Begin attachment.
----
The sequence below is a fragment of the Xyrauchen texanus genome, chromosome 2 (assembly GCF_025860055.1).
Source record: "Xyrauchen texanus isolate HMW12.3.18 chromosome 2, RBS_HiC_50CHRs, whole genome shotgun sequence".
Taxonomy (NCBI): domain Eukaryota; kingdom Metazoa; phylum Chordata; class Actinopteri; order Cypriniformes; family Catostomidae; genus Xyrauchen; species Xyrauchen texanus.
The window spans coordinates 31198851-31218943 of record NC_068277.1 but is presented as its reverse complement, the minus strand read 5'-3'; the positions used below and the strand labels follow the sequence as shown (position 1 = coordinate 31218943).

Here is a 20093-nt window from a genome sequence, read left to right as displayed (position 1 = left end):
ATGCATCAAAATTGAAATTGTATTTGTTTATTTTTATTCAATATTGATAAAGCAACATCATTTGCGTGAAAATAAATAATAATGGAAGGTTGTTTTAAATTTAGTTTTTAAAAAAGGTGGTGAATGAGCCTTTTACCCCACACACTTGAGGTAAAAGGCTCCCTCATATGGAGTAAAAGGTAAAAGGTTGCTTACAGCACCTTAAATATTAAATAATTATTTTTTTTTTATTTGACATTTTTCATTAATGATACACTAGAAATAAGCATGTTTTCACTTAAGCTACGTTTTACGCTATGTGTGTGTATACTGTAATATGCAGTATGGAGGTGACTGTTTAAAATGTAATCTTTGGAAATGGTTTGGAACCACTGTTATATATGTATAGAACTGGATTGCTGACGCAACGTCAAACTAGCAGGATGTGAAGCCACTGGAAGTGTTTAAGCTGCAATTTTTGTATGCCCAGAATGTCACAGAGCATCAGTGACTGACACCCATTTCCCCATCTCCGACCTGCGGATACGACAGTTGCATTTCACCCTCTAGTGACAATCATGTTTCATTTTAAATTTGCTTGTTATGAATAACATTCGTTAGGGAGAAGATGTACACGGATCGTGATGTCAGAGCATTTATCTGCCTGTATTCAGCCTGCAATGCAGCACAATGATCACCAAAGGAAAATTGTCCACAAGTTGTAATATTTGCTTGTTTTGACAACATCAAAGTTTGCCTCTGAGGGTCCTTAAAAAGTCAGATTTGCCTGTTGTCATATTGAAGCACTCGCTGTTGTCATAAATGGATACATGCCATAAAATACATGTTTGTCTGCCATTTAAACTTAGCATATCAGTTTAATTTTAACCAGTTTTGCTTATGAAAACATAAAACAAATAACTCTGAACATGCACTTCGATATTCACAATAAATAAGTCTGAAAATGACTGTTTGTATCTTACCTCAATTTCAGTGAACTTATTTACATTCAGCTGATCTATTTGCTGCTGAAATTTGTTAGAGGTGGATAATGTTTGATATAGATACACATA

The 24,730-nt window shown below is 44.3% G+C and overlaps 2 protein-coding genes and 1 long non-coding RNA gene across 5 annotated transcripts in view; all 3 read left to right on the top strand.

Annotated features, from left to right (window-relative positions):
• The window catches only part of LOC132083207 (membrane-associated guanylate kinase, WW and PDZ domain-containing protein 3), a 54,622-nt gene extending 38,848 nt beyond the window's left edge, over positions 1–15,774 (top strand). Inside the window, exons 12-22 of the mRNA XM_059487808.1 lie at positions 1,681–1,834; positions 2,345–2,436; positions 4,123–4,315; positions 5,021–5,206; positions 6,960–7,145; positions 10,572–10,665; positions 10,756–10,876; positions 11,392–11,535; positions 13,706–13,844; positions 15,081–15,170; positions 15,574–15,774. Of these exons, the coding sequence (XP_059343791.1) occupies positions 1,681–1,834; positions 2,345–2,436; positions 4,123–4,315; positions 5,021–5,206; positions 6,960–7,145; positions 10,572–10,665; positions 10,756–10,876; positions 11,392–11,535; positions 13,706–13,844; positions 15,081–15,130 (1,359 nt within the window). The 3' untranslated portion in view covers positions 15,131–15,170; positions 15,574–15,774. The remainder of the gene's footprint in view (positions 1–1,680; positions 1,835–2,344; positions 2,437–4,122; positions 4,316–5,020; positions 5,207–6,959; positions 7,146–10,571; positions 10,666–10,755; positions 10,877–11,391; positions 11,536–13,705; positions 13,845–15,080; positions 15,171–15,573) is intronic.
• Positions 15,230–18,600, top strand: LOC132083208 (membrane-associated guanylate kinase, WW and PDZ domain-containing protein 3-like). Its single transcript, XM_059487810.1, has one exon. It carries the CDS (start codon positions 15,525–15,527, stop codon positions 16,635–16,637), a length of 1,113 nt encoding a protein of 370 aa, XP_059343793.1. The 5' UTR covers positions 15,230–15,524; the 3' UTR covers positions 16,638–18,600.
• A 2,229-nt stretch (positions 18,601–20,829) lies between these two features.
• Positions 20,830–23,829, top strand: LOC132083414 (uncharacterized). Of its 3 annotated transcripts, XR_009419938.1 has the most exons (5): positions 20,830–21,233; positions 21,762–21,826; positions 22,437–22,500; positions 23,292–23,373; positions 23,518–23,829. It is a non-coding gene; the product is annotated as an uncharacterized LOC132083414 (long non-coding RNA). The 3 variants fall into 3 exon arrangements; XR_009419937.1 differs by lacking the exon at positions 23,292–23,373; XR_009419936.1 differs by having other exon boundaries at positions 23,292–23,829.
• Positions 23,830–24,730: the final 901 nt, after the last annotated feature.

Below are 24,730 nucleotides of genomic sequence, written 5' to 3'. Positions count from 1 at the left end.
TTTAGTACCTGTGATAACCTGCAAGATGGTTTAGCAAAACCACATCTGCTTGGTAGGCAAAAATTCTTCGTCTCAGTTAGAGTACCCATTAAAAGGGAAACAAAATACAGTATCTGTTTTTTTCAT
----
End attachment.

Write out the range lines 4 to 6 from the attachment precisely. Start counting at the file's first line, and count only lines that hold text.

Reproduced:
The window spans coordinates 31198851-31218943 of record NC_068277.1 but is presented as its reverse complement, the minus strand read 5'-3'; the positions used below and the strand labels follow the sequence as shown (position 1 = coordinate 31218943).

Here is a 20093-nt window from a genome sequence, read left to right as displayed (position 1 = left end):
ATGCATCAAAATTGAAATTGTATTTGTTTATTTTTATTCAATATTGATAAAGCAACATCATTTGCGTGAAAATAAATAATAATGGAAGGTTGTTTTAAATTTAGTTTTTAAAAAAGGTGGTGAATGAGCCTTTTACCCCACACACTTGAGGTAAAAGGCTCCCTCATATGGAGTAAAAGGTAAAAGGTTGCTTACAGCACCTTAAATATTAAATAATTATTTTTTTTTTATTTGACATTTTTCATTAATGATACACTAGAAATAAGCATGTTTTCACTTAAGCTACGTTTTACGCTATGTGTGTGTATACTGTAATATGCAGTATGGAGGTGACTGTTTAAAATGTAATCTTTGGAAATGGTTTGGAACCACTGTTATATATGTATAGAACTGGATTGCTGACGCAACGTCAAACTAGCAGGATGTGAAGCCACTGGAAGTGTTTAAGCTGCAATTTTTGTATGCCCAGAATGTCACAGAGCATCAGTGACTGACACCCATTTCCCCATCTCCGACCTGCGGATACGACAGTTGCATTTCACCCTCTAGTGACAATCATGTTTCATTTTAAATTTGCTTGTTATGAATAACATTCGTTAGGGAGAAGATGTACACGGATCGTGATGTCAGAGCATTTATCTGCCTGTATTCAGCCTGCAATGCAGCACAATGATCACCAAAGGAAAATTGTCCACAAGTTGTAATATTTGCTTGTTTTGACAACATCAAAGTTTGCCTCTGAGGGTCCTTAAAAAGTCAGATTTGCCTGTTGTCATATTGAAGCACTCGCTGTTGTCATAAATGGATACATGCCATAAAATACATGTTTGTCTGCCATTTAAACTTAGCATATCAGTTTAATTTTAACCAGTTTTGCTTATGAAAACATAAAACAAATAACTCTGAACATGCACTTCGATATTCACAATAAATAAGTCTGAAAATGACTGTTTGTATCTTACCTCAATTTCAGTGAACTTATTTACATTCAGCTGATCTATTTGCTGCTGAAATTTGTTAGAGGTGGATAATGTTTGATATAGATACACATA